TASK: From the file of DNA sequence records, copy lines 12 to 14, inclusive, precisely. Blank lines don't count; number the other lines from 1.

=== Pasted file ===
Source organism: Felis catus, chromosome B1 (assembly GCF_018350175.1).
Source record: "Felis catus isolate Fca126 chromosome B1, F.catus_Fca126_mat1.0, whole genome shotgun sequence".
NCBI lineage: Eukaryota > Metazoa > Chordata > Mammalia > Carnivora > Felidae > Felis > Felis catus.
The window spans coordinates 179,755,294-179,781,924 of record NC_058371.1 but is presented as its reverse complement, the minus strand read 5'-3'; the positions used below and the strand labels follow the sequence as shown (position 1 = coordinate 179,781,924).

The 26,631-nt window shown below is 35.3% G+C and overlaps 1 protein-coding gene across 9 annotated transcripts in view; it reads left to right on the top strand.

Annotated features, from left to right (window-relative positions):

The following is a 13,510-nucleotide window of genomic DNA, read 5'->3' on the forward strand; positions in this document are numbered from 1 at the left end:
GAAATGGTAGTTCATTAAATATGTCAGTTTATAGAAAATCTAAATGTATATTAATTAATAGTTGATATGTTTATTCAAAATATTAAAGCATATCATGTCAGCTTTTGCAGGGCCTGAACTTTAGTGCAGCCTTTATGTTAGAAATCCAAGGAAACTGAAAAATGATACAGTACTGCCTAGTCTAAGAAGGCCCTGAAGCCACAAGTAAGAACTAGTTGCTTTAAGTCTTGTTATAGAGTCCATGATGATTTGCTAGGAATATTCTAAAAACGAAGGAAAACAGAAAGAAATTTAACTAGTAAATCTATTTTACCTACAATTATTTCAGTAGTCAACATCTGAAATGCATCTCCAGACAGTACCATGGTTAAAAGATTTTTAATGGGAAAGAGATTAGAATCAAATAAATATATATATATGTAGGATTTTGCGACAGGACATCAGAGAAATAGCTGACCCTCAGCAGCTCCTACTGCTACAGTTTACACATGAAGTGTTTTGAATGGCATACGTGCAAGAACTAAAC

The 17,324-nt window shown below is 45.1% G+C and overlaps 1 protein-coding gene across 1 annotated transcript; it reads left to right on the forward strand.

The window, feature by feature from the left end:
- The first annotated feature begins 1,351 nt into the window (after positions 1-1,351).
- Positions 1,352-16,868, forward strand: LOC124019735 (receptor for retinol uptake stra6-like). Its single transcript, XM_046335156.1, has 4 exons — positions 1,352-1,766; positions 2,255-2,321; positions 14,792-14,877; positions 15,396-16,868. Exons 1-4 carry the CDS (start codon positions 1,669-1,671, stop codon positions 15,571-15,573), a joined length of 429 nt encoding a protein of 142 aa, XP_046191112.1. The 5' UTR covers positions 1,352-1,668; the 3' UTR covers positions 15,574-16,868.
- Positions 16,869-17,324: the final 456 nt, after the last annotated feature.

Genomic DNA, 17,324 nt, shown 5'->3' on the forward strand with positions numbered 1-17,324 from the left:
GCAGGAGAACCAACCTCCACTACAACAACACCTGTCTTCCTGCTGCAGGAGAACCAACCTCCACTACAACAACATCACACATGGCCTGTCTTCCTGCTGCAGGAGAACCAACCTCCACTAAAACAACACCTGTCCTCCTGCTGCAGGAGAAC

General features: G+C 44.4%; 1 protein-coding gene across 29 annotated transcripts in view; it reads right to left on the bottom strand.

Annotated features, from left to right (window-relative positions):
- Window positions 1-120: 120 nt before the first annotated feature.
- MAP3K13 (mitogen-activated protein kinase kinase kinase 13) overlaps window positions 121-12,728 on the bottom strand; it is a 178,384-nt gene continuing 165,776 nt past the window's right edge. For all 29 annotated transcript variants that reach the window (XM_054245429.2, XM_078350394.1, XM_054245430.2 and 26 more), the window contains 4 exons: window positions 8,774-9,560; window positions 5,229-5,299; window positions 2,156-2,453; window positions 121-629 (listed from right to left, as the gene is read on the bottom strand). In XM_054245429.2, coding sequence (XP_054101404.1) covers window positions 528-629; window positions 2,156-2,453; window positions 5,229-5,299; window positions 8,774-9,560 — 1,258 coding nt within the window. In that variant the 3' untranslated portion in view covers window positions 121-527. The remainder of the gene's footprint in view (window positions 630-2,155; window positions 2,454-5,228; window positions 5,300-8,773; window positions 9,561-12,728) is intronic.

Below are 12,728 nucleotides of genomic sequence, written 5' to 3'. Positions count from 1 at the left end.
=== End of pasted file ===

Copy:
- Positions 1,352-16,868, forward strand: LOC124019735 (receptor for retinol uptake stra6-like). Its single transcript, XM_046335156.1, has 4 exons — positions 1,352-1,766; positions 2,255-2,321; positions 14,792-14,877; positions 15,396-16,868. Exons 1-4 carry the CDS (start codon positions 1,669-1,671, stop codon positions 15,571-15,573), a joined length of 429 nt encoding a protein of 142 aa, XP_046191112.1. The 5' UTR covers positions 1,352-1,668; the 3' UTR covers positions 15,574-16,868.
- Positions 16,869-17,324: the final 456 nt, after the last annotated feature.

Genomic DNA, 17,324 nt, shown 5'->3' on the forward strand with positions numbered 1-17,324 from the left: